in News Departments > People
print the content item

Margie Gardner is leaving her post as executive director of the Northwest Energy Efficiency Alliance (NEEA) to join Bonneville Environmental Foundation (BEF) as CEO.

During her 10 years at NEEA, Gardner transformed the alliance into the premier regional energy efficiency group. She and her team worked with local utilities to achieve greater energy savings, encouraging new technologies and providing training platforms to help utility customers become more energy efficient. As a result, NEEA has produced 160 MW of electricity savings at a cost of about $0.01 per kWh.

Prior to NEEA, Gardner served in senior staff positions at the Northwest Power Planning Council and the Natural Resources Defense Council.

Gardner will replace Angus Duncan, founding president and CEO of BEF. Duncan will remain as president on a part-time basis and will devote the remainder of his time to focusing on Oregon and regional global warming issues with The Energy Foundation and the Natural Resources Defense Council.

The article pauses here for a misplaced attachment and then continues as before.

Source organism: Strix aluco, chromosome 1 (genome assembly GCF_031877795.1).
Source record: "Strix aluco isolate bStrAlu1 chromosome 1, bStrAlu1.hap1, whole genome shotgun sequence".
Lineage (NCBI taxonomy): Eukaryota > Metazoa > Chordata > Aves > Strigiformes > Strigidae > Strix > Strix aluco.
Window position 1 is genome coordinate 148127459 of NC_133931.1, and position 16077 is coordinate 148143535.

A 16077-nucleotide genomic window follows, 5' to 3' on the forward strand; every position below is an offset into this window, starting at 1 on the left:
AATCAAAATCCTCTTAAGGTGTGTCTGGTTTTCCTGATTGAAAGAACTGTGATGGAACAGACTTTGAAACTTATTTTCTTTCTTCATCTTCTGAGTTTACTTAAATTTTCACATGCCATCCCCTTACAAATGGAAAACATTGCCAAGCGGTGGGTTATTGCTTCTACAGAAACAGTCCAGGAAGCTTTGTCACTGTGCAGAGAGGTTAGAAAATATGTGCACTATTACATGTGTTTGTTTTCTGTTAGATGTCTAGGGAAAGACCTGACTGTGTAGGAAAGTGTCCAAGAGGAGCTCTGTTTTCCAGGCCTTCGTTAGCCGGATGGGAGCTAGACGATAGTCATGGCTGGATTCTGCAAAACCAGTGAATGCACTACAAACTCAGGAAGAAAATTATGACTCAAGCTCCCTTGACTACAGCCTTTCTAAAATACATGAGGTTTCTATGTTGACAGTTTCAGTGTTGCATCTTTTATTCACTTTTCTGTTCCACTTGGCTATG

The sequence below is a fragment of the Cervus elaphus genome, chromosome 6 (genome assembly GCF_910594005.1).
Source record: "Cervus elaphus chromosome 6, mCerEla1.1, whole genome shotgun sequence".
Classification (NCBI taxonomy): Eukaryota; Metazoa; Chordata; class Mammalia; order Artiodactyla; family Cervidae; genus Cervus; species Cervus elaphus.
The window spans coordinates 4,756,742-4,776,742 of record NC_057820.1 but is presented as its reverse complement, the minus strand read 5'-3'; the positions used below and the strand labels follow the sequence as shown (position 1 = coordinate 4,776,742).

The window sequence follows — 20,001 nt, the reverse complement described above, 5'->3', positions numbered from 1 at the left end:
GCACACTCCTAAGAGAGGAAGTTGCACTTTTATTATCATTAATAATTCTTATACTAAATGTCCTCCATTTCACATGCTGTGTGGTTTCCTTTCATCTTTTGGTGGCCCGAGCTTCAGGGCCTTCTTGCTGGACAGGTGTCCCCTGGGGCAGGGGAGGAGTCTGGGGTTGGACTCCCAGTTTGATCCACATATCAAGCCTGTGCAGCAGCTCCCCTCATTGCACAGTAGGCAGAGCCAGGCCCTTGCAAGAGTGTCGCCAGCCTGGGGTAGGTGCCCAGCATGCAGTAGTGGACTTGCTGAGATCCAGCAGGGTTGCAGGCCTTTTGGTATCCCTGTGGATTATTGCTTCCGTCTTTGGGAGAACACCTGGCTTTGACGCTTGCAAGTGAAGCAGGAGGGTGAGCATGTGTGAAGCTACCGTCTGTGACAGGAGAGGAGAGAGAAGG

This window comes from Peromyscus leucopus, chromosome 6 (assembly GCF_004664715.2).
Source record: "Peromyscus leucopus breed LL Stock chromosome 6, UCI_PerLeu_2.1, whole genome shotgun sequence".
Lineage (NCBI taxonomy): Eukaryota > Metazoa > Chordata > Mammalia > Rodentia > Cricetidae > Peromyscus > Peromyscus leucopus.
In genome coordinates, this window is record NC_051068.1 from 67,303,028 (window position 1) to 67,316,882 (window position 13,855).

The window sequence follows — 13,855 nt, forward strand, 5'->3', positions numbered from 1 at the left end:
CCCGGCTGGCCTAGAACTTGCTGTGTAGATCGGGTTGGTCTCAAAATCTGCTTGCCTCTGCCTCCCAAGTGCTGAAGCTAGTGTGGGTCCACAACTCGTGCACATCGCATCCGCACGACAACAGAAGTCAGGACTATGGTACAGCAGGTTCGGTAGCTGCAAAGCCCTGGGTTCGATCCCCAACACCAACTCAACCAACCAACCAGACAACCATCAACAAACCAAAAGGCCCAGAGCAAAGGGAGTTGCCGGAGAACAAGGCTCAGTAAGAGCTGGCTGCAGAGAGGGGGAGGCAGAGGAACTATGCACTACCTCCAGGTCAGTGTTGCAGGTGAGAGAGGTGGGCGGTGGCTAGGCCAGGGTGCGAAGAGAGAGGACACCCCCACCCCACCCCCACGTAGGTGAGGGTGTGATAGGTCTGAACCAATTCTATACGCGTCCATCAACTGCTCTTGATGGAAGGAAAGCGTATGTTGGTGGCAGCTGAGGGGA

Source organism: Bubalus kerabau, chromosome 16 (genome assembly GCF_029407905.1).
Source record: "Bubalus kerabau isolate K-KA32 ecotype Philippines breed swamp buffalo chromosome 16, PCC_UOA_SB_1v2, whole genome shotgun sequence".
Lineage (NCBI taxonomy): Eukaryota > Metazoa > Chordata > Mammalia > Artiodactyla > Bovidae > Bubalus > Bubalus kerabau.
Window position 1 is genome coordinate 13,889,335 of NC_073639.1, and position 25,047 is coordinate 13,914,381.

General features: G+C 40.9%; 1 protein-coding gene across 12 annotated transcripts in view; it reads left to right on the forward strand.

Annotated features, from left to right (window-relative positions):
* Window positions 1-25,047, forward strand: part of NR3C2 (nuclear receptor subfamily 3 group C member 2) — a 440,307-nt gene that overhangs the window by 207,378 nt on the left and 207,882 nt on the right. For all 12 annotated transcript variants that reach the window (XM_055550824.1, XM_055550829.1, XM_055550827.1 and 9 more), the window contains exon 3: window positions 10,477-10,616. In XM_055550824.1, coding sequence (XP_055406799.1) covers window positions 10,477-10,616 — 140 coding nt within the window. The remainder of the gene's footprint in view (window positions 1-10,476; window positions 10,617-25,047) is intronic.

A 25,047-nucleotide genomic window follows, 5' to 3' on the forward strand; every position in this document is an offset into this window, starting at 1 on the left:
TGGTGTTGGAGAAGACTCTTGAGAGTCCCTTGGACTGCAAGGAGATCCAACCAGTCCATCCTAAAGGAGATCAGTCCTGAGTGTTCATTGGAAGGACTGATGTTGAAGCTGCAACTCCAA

Trachte Inc._id1770
Latest Top Stories

Why States Should Adopt A Renewable Portfolio Standard

A new study analyzes the potential benefits of state renewable energy mandates, as well as recommends what such policies should include.


Sen. Reid Vows To Bring Wind PTC To A Vote By Year's End

Nevada's senior senator provides some encouragement to wind industry advocates during his annual Clean Energy Summit.


Steadily, Wind Turbine OEMs Resume R&D Investment

An increased commitment to research and development will likely lead to wind energy innovation - not to mention a likely increase in patent-protected technology.


Quebec Government Postpones Wind Power RFP; No New Date Scheduled

The request for proposals (RFP) is part of an overall 800 MW wind power tranche that will serve as a bridge to the next phase in the province's energy future.


Setting The Record Straight: How Many Birds Do Wind Turbines Really Kill?

Several peer-reviewed studies are more or less in agreement with avian mortality rates caused by wind turbines. However, one study, which is wildly off from the others, is most often cited in the media. Why?

Canwea_id1984
Renewable NRG_id1934
UnitedEquip_id1995
Future Energy_id2008